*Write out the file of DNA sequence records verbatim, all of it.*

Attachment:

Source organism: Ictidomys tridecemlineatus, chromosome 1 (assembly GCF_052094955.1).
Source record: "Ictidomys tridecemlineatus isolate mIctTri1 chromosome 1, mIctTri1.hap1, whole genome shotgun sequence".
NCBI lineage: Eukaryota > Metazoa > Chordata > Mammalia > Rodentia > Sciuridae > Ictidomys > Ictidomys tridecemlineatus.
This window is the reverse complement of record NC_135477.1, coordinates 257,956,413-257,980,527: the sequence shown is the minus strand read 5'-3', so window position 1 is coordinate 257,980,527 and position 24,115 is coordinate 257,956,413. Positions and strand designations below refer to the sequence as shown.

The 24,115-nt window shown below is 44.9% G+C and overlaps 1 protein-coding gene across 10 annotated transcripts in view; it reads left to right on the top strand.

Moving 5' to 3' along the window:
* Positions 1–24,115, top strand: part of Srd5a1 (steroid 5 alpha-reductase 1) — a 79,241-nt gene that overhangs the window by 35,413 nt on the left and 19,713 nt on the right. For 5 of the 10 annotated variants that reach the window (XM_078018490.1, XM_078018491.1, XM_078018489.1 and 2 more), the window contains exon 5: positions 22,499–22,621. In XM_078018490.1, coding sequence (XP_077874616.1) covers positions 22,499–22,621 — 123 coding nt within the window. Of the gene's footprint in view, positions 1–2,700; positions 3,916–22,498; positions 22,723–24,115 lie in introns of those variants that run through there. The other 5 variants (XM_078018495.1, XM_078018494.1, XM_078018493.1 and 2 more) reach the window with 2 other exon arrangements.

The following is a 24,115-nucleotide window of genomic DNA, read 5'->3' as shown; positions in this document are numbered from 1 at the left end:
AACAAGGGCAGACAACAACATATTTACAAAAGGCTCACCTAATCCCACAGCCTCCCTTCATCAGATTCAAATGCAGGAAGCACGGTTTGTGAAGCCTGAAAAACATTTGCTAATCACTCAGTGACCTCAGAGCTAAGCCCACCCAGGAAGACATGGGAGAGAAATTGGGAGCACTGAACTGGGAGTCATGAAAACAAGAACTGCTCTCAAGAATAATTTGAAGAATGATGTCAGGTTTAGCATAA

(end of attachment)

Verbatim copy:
Source organism: Ictidomys tridecemlineatus, chromosome 1 (assembly GCF_052094955.1).
Source record: "Ictidomys tridecemlineatus isolate mIctTri1 chromosome 1, mIctTri1.hap1, whole genome shotgun sequence".
NCBI lineage: Eukaryota > Metazoa > Chordata > Mammalia > Rodentia > Sciuridae > Ictidomys > Ictidomys tridecemlineatus.
This window is the reverse complement of record NC_135477.1, coordinates 257,956,413-257,980,527: the sequence shown is the minus strand read 5'-3', so window position 1 is coordinate 257,980,527 and position 24,115 is coordinate 257,956,413. Positions and strand designations below refer to the sequence as shown.

The 24,115-nt window shown below is 44.9% G+C and overlaps 1 protein-coding gene across 10 annotated transcripts in view; it reads left to right on the top strand.

Moving 5' to 3' along the window:
* Positions 1–24,115, top strand: part of Srd5a1 (steroid 5 alpha-reductase 1) — a 79,241-nt gene that overhangs the window by 35,413 nt on the left and 19,713 nt on the right. For 5 of the 10 annotated variants that reach the window (XM_078018490.1, XM_078018491.1, XM_078018489.1 and 2 more), the window contains exon 5: positions 22,499–22,621. In XM_078018490.1, coding sequence (XP_077874616.1) covers positions 22,499–22,621 — 123 coding nt within the window. Of the gene's footprint in view, positions 1–2,700; positions 3,916–22,498; positions 22,723–24,115 lie in introns of those variants that run through there. The other 5 variants (XM_078018495.1, XM_078018494.1, XM_078018493.1 and 2 more) reach the window with 2 other exon arrangements.

The following is a 24,115-nucleotide window of genomic DNA, read 5'->3' as shown; positions in this document are numbered from 1 at the left end:
AACAAGGGCAGACAACAACATATTTACAAAAGGCTCACCTAATCCCACAGCCTCCCTTCATCAGATTCAAATGCAGGAAGCACGGTTTGTGAAGCCTGAAAAACATTTGCTAATCACTCAGTGACCTCAGAGCTAAGCCCACCCAGGAAGACATGGGAGAGAAATTGGGAGCACTGAACTGGGAGTCATGAAAACAAGAACTGCTCTCAAGAATAATTTGAAGAATGATGTCAGGTTTAGCATAA